Last week Jeanette Manfra, acting undersecretary of cyber security for the Homeland Security Department, told the Senate Intelligence Committee that “Russian hackers targeted 21 U.S. state election systems in the 2016 presidential race” and that “a small number were breached but there was no evidence any votes were manipulated.”
As has been well-reported:
U.S. intelligence agencies have concluded the Kremlin orchestrated a wide-ranging influence operation that included email hacking and online propaganda to discredit Democratic presidential candidate Hillary Clinton and help Donald Trump, a Republican, win the White House in November.
Manfra also said, according to a story in Governing magazine, “that none of the digital intrusions affected the parts of the electoral system that counted votes, but that they expect Russia to keep trying.”
While she and other officials testifying argued that “U.S. elections are resilient to hacking in part because they are decentralized and largely operated on the state and local level,” some members of the committee were quick to point out that it wouldn’t take very many votes to impact the outcome of an election.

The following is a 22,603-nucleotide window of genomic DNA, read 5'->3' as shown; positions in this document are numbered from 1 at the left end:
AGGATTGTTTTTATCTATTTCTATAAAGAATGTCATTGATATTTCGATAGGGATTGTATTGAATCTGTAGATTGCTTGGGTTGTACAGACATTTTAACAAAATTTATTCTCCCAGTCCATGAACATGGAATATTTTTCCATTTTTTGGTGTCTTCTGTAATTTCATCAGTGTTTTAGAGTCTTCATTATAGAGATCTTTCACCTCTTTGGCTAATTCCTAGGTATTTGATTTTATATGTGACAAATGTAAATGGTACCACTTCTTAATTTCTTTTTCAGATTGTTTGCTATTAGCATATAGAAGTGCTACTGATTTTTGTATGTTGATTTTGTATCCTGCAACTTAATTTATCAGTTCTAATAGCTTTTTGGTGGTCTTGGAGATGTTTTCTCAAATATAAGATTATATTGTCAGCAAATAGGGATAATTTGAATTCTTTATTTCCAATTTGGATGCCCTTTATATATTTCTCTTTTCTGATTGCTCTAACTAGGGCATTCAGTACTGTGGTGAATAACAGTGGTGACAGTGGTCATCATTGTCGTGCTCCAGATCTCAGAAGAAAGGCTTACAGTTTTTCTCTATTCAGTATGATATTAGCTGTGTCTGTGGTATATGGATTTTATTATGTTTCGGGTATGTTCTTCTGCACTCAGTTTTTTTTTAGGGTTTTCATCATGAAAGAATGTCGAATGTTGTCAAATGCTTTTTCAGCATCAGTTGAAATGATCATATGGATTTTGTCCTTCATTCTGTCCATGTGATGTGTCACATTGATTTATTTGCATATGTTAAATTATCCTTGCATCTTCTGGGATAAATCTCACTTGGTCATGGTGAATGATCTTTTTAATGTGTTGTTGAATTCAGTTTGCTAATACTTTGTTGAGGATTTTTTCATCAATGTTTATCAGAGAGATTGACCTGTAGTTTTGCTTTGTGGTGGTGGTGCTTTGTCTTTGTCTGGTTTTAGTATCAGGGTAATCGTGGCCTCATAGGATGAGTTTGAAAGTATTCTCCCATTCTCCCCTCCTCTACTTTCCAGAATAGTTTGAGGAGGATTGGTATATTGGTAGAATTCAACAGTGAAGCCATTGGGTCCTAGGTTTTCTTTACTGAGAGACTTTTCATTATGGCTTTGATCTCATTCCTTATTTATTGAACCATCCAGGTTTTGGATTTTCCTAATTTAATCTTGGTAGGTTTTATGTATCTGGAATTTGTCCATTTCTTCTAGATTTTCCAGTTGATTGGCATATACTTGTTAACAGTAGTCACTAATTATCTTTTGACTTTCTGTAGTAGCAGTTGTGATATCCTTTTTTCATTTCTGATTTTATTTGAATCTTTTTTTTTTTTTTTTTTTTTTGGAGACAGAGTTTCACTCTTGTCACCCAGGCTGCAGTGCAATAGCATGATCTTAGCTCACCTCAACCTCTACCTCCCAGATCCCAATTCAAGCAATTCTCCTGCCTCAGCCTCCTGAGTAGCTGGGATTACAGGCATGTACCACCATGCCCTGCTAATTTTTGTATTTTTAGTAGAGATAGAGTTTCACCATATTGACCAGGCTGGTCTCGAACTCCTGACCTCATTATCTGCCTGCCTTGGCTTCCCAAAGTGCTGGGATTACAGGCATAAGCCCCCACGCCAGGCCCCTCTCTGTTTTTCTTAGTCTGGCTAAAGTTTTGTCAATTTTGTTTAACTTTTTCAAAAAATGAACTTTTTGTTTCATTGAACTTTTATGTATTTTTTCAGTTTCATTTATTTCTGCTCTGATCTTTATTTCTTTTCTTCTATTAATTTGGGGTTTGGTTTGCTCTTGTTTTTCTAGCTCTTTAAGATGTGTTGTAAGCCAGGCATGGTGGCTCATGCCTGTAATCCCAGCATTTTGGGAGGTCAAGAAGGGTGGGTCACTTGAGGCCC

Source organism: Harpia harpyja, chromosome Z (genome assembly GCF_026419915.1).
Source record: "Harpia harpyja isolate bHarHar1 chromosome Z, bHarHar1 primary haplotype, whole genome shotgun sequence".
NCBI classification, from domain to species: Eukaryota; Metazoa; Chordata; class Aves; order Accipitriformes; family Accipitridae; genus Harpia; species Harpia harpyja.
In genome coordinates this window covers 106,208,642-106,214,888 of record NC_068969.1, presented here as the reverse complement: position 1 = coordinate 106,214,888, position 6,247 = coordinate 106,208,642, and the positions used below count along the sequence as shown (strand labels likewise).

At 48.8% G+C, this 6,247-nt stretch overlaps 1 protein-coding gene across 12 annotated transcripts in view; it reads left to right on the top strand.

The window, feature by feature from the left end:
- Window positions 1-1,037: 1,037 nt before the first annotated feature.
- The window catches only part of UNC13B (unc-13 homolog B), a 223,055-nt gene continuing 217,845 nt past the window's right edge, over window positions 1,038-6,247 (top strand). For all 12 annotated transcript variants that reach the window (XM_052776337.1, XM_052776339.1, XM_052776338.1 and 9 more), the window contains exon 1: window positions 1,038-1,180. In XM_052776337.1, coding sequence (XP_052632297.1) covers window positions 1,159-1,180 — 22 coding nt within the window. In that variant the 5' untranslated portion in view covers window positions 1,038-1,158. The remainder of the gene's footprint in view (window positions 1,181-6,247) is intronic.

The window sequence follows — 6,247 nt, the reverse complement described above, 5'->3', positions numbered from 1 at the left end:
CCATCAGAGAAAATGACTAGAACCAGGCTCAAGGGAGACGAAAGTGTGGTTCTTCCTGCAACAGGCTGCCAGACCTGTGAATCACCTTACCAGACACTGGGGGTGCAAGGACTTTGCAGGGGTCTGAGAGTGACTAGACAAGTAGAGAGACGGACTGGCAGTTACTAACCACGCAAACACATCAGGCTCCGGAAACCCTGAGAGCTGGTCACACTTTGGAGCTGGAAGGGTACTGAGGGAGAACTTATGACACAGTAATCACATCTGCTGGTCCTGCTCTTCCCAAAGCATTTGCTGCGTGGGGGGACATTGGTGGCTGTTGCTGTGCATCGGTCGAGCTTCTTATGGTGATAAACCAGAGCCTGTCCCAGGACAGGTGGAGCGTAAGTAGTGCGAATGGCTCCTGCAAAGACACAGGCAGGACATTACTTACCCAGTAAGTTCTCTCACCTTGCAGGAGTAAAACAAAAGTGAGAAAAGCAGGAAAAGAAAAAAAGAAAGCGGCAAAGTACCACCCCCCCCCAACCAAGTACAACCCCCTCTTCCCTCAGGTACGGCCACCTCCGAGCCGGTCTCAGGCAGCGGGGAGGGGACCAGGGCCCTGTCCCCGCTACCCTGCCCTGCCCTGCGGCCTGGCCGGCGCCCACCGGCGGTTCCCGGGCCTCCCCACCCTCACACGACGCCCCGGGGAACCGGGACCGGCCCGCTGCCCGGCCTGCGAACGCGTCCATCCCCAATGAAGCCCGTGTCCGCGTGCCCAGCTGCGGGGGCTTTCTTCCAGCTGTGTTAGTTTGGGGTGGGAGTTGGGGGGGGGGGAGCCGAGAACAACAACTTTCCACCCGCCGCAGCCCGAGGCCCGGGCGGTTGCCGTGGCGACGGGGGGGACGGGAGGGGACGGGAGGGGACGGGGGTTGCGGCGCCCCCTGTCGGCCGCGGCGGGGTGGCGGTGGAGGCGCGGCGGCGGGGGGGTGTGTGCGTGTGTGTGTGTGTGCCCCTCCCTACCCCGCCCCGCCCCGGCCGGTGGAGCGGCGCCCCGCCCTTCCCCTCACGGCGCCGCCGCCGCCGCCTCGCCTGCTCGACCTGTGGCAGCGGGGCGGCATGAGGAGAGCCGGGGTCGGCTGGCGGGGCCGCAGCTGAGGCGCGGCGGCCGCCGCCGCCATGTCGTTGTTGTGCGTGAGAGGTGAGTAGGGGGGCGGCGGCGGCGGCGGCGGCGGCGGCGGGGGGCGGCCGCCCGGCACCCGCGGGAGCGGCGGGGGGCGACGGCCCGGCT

“A sophisticated actor could hack an election simply by focusing on certain counties,” Maine Senator Angus King said. “I don’t think it works just to say it’s a big system and diversity will protect us.”
At this point it would appear Russian hackers are analyzing data they have collected in order to determine how to compromise the integrity of the voting system at some future date.
Give me a paper ballot, a pencil, and a cardboard box any day.